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Class discussions and field trips

Jiang Li
Department of Civil Engineering
Morgan State University
Author Profile

This activity has benefited from a review and suggestion process as a part of an activity development workshop.

This activity has benefited from input from faculty educators beyond the author through a review and suggestion process as a part of an activity development workshop. Workshop participants were provided with a set of criteria against which they evaluated each others' activities. After the review, the authors developed a plan for revising their activities based on the feedback they received from their peers. To learn more about this review process, see http://serc.carleton.edu/quantskills/review_processes.html#2006.

This page first made public: Jul 11, 2006


The course activity includes three aspects:

  1. Class discussion. Discussion centers on the Darcy law and the Dracy-Gersevanov law, including their main physical difference and applications to aquifer mechanics;
  2. Lab experiments. Lab work focuses on the data collection and interpretation of Lab results from conductivity experiments for aquifer sedimentary material. Quantitative skill is emphasized and embedded in data analyzing, figure plotting, graph interpreting and theory understanding using MS Excel;
  3. Field trips. Field trips allow students to collect data in situ, including aquifer parameters and pumping parameters.

Note: an optional course activity is available to student to evaluate the geological hazard at a large scale (e.g., city subsidence) as independent study through web search and study using GPS or InSAR. The activity should be quantitative using Excel.

Learning Goals

The learning goals of the course activity are:
  1. Realize the physical difference between the Darcy law and the Darcy-Gersevanov law,
  2. Understand the relation between driving force and drag force,
  3. Calculate the data from conductivity tests in the Lab and field using the spread sheet in MS Excel,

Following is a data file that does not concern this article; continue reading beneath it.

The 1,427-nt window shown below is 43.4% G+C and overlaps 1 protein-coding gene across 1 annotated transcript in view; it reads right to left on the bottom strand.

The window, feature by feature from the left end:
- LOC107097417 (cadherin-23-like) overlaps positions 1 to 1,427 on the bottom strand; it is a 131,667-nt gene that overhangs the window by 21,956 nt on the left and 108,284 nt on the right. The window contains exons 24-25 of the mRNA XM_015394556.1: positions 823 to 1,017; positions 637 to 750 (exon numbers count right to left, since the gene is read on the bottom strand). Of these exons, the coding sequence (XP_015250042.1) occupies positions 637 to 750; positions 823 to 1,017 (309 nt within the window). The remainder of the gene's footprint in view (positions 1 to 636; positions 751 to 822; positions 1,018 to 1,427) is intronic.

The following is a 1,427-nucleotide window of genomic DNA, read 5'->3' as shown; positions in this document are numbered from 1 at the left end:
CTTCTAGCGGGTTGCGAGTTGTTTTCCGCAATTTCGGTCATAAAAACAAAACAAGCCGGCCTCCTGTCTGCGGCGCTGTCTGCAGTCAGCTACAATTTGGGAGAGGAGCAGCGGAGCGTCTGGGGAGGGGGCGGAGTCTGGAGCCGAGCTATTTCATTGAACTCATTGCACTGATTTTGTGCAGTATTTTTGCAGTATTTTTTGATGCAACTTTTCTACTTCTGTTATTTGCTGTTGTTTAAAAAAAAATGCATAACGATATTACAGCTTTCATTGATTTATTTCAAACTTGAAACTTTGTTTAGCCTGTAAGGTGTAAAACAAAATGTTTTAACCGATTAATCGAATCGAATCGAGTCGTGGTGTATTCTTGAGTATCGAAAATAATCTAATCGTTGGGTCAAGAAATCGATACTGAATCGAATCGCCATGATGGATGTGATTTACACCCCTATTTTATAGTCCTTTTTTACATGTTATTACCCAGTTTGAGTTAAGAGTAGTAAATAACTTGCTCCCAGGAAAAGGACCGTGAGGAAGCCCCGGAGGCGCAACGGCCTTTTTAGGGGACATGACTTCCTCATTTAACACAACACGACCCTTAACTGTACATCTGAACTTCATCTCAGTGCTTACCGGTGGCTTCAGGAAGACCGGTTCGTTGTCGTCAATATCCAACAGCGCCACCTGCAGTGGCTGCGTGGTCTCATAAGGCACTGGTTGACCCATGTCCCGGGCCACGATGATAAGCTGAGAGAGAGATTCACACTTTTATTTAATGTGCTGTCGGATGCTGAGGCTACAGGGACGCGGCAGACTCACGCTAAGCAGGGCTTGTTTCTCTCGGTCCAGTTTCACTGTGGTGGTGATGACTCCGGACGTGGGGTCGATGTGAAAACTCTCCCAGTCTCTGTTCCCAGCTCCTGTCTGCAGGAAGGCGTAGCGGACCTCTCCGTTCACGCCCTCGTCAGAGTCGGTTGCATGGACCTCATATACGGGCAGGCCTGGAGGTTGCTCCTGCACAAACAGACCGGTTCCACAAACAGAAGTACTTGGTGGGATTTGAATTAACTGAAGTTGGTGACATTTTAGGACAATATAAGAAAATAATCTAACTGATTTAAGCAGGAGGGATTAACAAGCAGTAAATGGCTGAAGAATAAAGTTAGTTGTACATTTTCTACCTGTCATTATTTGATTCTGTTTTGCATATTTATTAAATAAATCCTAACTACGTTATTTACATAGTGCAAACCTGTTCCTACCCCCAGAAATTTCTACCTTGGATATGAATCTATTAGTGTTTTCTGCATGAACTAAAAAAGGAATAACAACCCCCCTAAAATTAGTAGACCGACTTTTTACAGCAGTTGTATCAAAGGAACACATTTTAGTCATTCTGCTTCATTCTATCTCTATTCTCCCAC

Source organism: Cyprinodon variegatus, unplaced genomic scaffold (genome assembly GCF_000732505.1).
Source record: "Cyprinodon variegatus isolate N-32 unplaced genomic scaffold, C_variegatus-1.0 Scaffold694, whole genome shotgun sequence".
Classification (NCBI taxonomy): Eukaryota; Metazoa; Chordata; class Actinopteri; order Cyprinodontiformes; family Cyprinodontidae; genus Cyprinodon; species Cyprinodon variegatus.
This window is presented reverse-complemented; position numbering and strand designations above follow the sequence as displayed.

4. Plot curves using graph function provided by MS Excel,
  5. Analyze test results with the built-in tools in MS Excel (e.g. linear regression or curve fitting),
  6. Validate the theoretical flow relation (e.g., the Darcy law) with lab results,
  7. Interpret the physical significance of the Darcy-Gersevanov law and its application to aquifer movement,

Context for Use

The discussion is used for enhancement of students' understanding of physical concepts. Lab activity is designed to improve student's quantitative skills including testing, data collection, and results analysis using Excel. The field trip allows students to compare the data from Lab with that from the field. The designed Lab activity can be used as substitution of homework. Class discussion can be part of the lecture to improve student's understanding of the flow relation.

Description and Teaching Materials

Template for applying Excel to data and graphical analysis.

Teaching Notes and Tips

The template of using MS Excel for data calculating, graph plotting and curve analyzing available on this website is used as an outline for students' learning MS Excel. Students are also instructed how correctly to use and apply these built-in functions in MS Excel to the data analysis and graph interpretation in this course.


The assessment of course activity comprises three components: 1. Peers' review and evaluation for the class discussion. The grades are given by students in a different group. 2. Instructor's grading for the Lab assignment. The instructor's grading is based on the student's Lab performance and quantitative skills. 3. Instructor's grading for the field trip report. The instructor's grading is based on student's understanding the difference of data interpretation between the Lab and field.

References and Resources

Online Excel Tutorial

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